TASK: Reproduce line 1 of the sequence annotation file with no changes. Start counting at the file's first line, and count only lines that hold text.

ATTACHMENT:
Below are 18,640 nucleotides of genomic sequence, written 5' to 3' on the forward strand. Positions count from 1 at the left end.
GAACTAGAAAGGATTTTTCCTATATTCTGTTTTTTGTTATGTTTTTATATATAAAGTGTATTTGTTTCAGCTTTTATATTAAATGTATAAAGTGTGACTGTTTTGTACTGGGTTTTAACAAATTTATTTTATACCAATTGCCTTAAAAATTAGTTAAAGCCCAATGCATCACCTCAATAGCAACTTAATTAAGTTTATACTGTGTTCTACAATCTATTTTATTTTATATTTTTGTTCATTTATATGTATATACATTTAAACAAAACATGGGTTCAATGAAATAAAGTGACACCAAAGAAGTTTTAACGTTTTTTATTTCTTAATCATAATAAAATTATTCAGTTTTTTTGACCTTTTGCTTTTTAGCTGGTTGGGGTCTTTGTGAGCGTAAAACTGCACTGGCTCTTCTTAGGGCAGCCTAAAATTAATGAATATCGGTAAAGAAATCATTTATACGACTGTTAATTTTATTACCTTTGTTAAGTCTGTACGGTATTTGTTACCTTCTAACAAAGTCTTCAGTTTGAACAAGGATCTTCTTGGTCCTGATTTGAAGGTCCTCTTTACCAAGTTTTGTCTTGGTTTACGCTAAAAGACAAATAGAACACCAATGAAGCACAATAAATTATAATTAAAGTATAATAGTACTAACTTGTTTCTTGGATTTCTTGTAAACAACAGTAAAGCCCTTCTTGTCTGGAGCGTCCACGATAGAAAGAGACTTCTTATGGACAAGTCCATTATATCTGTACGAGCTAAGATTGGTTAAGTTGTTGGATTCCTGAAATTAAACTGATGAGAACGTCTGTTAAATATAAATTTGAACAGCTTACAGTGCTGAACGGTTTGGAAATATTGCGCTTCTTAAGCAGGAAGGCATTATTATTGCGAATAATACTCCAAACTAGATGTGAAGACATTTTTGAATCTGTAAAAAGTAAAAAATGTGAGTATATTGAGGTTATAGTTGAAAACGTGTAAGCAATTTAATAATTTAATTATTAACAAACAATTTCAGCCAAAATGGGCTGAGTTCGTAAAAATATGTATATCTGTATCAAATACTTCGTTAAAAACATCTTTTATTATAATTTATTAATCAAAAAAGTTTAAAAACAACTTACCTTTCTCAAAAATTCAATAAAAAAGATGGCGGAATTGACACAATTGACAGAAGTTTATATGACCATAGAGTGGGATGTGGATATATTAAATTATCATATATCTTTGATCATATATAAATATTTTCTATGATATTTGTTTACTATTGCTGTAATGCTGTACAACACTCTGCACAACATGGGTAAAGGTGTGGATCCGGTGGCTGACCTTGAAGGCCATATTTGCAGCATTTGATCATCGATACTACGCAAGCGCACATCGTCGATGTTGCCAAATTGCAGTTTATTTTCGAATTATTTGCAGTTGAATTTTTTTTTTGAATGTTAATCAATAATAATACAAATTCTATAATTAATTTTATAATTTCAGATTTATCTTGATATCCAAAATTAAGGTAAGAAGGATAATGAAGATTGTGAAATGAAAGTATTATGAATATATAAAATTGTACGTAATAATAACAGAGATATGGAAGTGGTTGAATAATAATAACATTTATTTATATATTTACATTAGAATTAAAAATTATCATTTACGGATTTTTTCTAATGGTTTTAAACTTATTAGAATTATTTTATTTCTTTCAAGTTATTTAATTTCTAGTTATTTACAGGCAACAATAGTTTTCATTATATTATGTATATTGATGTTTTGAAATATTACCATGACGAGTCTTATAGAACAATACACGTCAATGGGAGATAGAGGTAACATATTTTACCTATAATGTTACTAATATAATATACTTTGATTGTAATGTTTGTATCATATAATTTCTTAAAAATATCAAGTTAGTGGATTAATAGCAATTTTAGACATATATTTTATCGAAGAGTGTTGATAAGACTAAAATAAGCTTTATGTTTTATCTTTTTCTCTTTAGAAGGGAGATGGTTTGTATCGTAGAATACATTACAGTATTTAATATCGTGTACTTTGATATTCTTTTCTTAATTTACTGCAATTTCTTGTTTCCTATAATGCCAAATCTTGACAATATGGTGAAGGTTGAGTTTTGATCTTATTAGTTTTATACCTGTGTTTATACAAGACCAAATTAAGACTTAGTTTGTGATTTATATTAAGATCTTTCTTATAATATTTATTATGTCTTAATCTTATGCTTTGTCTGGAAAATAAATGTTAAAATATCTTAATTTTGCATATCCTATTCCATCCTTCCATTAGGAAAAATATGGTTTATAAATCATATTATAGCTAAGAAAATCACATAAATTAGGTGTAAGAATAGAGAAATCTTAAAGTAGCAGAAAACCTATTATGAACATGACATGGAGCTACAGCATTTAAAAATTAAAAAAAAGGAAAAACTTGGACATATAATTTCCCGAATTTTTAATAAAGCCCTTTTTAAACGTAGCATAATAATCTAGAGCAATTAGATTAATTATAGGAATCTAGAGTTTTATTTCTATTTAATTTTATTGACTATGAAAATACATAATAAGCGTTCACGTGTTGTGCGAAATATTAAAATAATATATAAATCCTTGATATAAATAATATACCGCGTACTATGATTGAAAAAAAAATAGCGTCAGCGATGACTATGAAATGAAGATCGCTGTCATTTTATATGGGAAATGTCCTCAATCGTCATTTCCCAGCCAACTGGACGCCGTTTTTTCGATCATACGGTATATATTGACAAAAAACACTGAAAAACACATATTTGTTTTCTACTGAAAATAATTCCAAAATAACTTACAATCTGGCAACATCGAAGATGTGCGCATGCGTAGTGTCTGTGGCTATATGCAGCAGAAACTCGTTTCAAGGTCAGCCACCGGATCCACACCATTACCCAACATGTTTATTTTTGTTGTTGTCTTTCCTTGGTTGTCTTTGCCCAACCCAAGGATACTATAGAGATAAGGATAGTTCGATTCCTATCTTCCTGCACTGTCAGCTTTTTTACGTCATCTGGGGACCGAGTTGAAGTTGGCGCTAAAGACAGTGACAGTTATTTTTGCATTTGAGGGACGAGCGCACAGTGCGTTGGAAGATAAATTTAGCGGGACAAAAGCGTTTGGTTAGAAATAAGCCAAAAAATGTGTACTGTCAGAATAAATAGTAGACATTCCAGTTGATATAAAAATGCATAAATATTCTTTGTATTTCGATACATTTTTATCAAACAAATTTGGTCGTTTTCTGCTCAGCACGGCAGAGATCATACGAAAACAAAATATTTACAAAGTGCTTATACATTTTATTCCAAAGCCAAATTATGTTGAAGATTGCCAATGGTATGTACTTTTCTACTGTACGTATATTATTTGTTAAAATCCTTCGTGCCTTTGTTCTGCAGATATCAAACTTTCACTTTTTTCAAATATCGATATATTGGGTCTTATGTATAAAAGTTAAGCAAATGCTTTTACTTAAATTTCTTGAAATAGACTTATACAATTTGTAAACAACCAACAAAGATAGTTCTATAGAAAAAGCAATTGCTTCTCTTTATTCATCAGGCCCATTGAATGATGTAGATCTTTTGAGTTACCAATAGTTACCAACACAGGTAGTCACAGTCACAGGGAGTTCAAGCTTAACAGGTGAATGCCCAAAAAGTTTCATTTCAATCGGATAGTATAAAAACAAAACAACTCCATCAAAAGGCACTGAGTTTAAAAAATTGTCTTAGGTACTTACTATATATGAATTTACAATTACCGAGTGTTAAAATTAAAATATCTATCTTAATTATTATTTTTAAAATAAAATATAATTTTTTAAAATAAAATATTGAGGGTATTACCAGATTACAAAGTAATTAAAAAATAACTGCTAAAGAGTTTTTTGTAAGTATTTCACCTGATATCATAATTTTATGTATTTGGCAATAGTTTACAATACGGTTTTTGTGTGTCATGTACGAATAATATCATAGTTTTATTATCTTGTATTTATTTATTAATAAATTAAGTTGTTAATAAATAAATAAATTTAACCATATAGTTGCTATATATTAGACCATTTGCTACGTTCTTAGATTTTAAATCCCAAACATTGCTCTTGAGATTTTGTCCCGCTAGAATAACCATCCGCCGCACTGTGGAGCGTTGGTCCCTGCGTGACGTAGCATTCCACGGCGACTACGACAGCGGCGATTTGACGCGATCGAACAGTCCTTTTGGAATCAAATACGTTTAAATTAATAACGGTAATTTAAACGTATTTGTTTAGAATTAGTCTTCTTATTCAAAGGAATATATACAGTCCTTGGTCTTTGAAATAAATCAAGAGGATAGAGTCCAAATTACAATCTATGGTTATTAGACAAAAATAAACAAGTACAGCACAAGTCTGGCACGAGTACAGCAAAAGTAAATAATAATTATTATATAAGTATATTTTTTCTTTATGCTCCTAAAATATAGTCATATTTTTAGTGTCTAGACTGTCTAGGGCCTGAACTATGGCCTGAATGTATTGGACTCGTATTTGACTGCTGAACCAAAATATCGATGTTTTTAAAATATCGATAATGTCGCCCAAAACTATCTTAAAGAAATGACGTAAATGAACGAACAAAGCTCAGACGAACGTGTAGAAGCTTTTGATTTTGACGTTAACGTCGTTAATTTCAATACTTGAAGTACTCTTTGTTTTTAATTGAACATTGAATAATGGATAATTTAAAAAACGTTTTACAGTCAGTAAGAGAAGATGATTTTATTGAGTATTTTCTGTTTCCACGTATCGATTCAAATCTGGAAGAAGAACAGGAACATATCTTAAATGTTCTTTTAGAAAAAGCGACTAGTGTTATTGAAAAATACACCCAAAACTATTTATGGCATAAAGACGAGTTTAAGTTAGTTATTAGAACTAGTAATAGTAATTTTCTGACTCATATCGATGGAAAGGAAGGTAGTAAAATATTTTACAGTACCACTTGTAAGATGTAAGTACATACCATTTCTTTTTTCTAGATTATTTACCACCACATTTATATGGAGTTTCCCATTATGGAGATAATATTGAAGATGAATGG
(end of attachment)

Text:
Below are 18,640 nucleotides of genomic sequence, written 5' to 3' on the forward strand. Positions count from 1 at the left end.